14. I really, really, really love your work. Your containers remind me of Saipua’s flower arrangements.

  15. Stunning! I have a wonderfully shaded yard, so am truly delighted to see all of your shade containers. What is the large-leaved plant shooting out the top of the big glazed green pot? Maybe a type of elephant ear? With the skirt of creeping jenny, it is a gorgeous container. Thanks.

    • Deborah Silver says

      Dear Marjorie, I am embarrassed to say that I do not know what that large leaved plant is-tropical plants are not my forte. It is a pretty commonly available tropical though. Tropical plants that tolerate conditions inside the house are great in shady places outdoors-in this case, under a big beech tree. Thanks, Deborah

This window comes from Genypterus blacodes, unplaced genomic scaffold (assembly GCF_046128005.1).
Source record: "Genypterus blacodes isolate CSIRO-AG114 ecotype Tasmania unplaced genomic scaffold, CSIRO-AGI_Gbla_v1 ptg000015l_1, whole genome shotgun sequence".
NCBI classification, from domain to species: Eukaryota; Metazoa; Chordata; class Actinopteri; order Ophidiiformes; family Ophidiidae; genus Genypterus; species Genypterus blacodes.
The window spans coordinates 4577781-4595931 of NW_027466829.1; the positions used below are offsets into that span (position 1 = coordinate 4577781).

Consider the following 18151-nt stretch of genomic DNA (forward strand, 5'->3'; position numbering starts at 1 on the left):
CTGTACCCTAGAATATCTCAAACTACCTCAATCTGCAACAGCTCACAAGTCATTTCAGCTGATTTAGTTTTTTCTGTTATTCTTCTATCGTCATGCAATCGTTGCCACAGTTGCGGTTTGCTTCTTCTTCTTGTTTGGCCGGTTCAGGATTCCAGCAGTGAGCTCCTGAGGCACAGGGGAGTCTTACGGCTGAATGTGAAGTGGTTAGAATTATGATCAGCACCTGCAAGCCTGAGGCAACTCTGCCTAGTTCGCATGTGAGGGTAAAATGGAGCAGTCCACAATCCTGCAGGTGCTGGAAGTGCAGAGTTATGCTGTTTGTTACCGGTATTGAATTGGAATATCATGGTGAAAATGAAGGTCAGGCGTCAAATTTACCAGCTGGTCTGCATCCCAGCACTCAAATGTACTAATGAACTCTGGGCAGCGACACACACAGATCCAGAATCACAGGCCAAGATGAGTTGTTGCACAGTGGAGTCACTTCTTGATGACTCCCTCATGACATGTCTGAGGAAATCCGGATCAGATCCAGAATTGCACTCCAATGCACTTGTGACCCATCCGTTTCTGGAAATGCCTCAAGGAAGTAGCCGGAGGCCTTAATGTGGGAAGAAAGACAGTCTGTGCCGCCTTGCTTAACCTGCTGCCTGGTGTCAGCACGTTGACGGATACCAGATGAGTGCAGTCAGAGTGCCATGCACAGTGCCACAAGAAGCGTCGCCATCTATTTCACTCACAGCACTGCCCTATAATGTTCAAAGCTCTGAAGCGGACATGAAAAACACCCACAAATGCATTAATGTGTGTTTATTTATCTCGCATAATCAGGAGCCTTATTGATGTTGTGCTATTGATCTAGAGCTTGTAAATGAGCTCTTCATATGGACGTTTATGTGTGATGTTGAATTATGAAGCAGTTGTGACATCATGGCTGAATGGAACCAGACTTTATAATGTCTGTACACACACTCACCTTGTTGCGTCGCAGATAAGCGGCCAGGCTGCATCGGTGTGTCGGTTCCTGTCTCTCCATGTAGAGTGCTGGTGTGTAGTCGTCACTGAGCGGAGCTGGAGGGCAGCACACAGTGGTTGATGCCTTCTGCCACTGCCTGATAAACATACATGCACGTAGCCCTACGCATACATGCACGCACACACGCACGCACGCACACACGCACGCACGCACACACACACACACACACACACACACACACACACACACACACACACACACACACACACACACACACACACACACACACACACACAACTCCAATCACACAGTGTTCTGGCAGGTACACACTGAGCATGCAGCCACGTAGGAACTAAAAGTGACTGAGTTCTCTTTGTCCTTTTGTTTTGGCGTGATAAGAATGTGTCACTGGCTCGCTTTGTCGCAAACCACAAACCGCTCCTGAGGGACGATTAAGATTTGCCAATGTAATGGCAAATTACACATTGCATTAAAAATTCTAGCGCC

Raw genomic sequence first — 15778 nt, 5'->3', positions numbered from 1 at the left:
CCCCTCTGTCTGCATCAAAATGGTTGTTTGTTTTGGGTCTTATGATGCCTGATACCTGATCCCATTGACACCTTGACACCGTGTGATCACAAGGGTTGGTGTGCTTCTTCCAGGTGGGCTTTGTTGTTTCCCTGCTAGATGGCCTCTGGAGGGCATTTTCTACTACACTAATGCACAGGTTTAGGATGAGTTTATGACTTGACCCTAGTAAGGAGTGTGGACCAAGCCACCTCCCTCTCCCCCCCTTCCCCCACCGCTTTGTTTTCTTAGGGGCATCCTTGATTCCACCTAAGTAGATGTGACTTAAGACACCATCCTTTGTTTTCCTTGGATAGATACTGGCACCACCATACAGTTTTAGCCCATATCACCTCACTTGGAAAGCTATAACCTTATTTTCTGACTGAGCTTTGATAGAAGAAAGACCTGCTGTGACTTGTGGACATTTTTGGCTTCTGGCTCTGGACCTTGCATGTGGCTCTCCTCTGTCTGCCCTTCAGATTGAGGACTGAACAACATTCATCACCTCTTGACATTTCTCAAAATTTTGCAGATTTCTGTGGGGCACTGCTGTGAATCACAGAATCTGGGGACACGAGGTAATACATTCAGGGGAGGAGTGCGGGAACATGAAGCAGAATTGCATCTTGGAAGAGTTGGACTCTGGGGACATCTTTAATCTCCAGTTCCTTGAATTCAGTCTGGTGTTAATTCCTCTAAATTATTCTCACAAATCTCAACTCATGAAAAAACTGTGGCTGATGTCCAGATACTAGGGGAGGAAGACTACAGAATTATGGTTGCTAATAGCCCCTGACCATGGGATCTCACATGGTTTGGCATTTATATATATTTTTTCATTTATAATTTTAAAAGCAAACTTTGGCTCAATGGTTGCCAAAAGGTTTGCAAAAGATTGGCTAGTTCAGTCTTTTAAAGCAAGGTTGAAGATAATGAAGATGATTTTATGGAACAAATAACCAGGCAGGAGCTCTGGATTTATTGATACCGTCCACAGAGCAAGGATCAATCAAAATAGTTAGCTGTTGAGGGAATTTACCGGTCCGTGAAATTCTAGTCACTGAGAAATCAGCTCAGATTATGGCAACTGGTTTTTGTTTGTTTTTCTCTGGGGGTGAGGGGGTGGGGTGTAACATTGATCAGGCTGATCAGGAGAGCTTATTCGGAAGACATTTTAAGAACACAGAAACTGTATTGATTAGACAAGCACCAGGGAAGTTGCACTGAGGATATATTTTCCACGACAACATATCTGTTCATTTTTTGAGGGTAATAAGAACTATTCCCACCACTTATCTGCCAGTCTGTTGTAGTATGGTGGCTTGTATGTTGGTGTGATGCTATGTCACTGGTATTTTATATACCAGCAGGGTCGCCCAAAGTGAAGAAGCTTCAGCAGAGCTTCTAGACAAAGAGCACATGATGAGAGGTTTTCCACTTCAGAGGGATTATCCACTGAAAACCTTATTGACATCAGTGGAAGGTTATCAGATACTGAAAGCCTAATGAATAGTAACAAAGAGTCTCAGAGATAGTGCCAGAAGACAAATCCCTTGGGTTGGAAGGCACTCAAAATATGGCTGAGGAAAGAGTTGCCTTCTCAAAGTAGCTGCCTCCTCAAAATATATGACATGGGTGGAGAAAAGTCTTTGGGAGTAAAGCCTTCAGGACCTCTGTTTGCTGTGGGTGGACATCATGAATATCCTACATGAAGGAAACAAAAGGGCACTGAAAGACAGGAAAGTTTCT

16. Nancy H. Kraft says

    I am pretty pleased with how my garden and pots look, then I view you sight, stunning as always. I thank you for sharing as I do learn so much from your photos nd blog.

  17. I love your planters! I see you use a lot of nicotiana. Do you not have problems with aphids? I tried using N. sylvestris last year and they were like sticky fly paper for the aphids – regardless of whether they were in sun or shade containers. Anyone else have this issue?

    • Deborah Silver says

      Dear Barbara, I never plant n. sylvestris for exactly that reason-they invariably become infested with aphids. The other varieties don’t have that problem-for me anyway. Deborah

  18. Heather Burkhardt says

    I adore the puple oxails. What a color. Lovely collection.

  19. Susan Roubal says